The market sponsors and manages a Kids Community Garden on school grounds that involves more than 200 children in learning about planting and harvesting. A volunteer master gardener organizes, funds and staffs a Kids Garden Club at about 20 markets each year.
The market has worked with Extension to organize many grower training events including local workshops on all topics as well as regional conferences featuring national experts on Winter Production and successful tomato growing. The market has a Year-Round Production Center which includes two high tunnels and a seed starting structure where both native and Hmong farmers are trained in protected growing. It also has a research plot at the Mount Vernon University of Missouri Research Center planted with new more winter hardy blackberries using an innovative rotating cross arm trellis. The market’s growers are considered some of the best in Southwest Missouri in part because of all this training, plus mentoring and general mutual support between our farmers.
The market began Winter Saturday Market in 2009 (October through mid-April). It was an outdoor market selling primarily baked goods and meat. The winter market has expanded since that time, acquiring heavy canvas sides for the pavilion and large portable heaters. Farmers have trained in protected growing and the market is supplied with abundant fresh local produce from more than 20 high tunnels. During November and December the market adds a Christkindlmarket which draws holiday crowds. Winter market sales have gone from $16,800 in 2009 with average market day sales of $1,500 to winter market sales in 2017 of $130,700 with average market day sales of $5,500.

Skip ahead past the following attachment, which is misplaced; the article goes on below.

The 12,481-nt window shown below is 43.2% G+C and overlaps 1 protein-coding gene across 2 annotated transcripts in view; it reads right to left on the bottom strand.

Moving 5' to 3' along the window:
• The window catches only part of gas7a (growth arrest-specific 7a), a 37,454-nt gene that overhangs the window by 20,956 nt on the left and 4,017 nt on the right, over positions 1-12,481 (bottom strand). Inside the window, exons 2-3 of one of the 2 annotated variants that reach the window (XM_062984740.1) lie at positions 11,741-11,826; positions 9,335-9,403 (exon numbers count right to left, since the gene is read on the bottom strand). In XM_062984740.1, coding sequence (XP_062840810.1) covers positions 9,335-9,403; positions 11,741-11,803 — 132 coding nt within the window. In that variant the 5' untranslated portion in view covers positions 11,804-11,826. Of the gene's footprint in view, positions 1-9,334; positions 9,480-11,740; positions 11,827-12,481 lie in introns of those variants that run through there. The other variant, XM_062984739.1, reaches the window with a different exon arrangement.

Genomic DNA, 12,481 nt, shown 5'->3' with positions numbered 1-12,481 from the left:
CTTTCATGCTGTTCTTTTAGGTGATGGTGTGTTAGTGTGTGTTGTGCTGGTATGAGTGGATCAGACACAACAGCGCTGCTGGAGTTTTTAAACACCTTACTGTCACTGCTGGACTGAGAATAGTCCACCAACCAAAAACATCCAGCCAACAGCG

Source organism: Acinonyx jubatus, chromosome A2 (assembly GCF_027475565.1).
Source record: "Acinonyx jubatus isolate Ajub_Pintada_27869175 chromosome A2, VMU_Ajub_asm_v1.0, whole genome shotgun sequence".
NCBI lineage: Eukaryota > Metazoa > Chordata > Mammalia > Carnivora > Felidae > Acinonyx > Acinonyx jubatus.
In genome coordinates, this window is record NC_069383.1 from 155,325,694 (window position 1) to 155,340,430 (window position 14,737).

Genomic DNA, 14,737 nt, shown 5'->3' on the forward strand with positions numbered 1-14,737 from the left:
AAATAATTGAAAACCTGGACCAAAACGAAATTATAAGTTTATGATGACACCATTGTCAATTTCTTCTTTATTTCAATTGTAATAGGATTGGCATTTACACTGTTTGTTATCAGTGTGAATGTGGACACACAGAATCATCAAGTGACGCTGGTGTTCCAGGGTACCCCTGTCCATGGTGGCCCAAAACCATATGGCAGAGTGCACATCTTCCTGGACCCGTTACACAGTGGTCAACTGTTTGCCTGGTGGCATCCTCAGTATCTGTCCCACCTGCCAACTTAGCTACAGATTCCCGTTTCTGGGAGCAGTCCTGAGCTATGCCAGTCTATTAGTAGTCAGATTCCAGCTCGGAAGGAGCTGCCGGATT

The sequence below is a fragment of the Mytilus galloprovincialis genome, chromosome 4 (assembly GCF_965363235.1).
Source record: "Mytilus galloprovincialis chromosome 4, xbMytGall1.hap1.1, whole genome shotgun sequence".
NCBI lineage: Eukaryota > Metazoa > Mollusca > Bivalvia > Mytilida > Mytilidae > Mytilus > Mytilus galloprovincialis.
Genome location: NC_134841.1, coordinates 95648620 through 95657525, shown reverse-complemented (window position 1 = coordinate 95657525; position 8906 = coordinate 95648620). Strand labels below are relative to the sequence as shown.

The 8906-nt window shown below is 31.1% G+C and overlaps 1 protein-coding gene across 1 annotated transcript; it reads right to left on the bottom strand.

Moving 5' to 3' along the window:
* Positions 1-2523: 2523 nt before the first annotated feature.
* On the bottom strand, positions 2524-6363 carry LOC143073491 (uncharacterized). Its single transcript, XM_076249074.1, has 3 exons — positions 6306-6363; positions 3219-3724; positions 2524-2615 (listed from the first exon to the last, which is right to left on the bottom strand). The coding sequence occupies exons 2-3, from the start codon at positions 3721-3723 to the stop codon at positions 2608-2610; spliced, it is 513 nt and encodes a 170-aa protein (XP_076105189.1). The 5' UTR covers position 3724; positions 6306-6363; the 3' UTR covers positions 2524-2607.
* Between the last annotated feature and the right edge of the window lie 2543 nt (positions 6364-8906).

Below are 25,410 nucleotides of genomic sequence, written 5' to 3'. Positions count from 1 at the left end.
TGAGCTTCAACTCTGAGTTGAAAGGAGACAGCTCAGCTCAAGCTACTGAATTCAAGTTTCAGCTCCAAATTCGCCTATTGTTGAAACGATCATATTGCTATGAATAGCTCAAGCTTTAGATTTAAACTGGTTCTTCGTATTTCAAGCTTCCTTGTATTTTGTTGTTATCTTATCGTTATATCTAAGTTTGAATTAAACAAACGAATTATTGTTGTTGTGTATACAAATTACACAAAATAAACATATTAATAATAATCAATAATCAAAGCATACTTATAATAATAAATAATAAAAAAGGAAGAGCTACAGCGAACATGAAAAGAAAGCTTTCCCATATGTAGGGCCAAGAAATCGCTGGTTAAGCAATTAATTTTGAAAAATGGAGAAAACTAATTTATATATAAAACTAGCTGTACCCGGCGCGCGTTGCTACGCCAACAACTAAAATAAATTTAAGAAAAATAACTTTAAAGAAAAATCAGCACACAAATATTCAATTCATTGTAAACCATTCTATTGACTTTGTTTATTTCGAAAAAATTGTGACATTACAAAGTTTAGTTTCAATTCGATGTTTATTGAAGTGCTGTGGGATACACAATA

The market was the first market in the state to accept SNAP using a centralized POS. This was part of a transformational grant received from Project from Public Spaces using Kellogg funding in 2007. In 2014 the market partnered with Wholesome Wave to offer SNAP incentives and now we are one of Fair Food Network’s Double Up Bucks markets.
The state of Missouri does not participate in FM WIC so last year the market partnered with Empty Bowls to fund our own market WIC coupon program which is perhaps the most deeply appreciated program we’ve ever sponsored. Each week until funding is depleted WIC moms can bring their folder to the information table to receive two $5 coupons good for fresh uncut fruits and veggies, meat and eggs. The first two moms to be offered this program literally cried at the information table when they learned of it. Churches, individuals, organizations and businesses have chipped in to cover the almost $500 a week needed this year for the program.
The market has benefited from a strong relationship with the city, the park, police and fire departments, and the schools. It has received tremendous support from the Missouri Department of Agriculture, the USDA, the Missouri Council for the Arts, as well as local individuals, businesses, organizations and foundations. It has a close working relationship with both University of Missouri Extension and Lincoln University Co-operative Extension.
Statistic or Market Accomplishment: “This year we are averaging about 175 children eating our Free Kids Summer Meal at every market.”- David Hill, Market Manager
Market Widget Report: